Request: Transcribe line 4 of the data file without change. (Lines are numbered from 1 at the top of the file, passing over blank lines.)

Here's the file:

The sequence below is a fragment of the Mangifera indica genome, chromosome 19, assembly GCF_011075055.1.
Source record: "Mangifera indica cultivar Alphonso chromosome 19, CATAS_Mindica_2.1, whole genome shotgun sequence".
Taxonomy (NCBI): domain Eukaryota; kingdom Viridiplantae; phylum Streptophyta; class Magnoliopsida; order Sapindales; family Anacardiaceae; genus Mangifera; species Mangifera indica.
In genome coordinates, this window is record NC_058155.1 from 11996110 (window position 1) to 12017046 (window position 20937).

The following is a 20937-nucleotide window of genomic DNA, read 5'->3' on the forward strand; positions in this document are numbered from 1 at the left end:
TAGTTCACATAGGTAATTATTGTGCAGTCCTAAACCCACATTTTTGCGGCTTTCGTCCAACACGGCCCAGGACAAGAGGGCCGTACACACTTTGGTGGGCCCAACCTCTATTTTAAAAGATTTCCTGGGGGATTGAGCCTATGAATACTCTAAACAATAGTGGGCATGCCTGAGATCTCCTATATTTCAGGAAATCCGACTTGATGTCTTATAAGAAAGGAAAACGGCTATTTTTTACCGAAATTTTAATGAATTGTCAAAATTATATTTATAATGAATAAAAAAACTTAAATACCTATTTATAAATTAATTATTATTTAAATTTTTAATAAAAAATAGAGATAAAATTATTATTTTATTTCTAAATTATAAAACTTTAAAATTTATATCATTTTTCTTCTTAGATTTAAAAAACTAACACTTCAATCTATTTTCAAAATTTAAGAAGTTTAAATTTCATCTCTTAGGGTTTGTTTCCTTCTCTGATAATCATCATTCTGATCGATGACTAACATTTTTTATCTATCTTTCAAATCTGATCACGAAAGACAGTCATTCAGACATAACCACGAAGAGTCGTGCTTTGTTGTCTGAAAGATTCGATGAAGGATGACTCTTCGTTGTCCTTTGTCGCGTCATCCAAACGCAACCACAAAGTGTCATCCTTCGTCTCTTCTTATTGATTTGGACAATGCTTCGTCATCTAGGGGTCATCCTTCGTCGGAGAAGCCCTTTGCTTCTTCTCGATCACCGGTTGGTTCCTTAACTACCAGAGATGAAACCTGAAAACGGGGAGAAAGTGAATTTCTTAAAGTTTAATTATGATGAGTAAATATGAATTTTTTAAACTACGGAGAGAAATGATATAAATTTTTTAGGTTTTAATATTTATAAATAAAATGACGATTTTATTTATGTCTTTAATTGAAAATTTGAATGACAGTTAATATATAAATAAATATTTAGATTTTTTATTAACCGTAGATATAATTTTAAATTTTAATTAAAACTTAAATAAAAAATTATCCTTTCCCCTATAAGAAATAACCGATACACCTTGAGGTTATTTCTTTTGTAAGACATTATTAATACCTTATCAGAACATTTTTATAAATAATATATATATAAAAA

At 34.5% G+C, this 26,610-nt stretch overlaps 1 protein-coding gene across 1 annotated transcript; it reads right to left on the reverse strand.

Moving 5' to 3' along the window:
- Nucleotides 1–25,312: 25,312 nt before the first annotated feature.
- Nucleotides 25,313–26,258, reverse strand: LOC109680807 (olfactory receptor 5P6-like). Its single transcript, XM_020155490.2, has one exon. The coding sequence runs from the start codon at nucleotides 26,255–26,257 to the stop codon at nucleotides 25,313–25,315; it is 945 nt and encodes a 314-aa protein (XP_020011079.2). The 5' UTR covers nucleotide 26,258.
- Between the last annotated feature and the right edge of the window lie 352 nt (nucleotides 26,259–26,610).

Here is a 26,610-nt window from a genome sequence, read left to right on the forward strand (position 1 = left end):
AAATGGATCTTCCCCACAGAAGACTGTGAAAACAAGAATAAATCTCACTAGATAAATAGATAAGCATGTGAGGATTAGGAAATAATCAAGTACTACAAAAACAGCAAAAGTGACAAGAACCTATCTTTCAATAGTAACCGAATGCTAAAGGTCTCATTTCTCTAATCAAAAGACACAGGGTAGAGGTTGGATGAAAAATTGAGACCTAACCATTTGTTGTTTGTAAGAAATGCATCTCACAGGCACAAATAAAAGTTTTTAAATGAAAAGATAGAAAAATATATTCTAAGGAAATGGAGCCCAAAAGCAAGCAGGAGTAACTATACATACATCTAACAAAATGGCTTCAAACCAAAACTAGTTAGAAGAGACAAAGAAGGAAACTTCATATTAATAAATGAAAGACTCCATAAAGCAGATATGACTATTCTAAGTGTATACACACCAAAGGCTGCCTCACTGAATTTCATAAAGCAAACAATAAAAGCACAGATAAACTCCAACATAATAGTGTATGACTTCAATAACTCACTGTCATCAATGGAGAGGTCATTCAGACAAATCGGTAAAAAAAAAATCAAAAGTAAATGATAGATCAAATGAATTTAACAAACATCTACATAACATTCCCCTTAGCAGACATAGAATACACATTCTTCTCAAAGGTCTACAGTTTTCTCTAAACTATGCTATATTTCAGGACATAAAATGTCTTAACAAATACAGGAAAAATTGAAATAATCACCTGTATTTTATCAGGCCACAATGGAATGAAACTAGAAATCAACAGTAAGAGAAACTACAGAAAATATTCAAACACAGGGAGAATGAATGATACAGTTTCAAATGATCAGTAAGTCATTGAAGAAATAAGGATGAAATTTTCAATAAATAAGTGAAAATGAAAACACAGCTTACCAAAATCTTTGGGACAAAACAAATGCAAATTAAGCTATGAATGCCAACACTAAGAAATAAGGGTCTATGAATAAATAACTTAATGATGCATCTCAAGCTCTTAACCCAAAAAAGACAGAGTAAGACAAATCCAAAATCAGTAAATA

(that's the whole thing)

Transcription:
In genome coordinates, this window is record NC_058155.1 from 11996110 (window position 1) to 12017046 (window position 20937).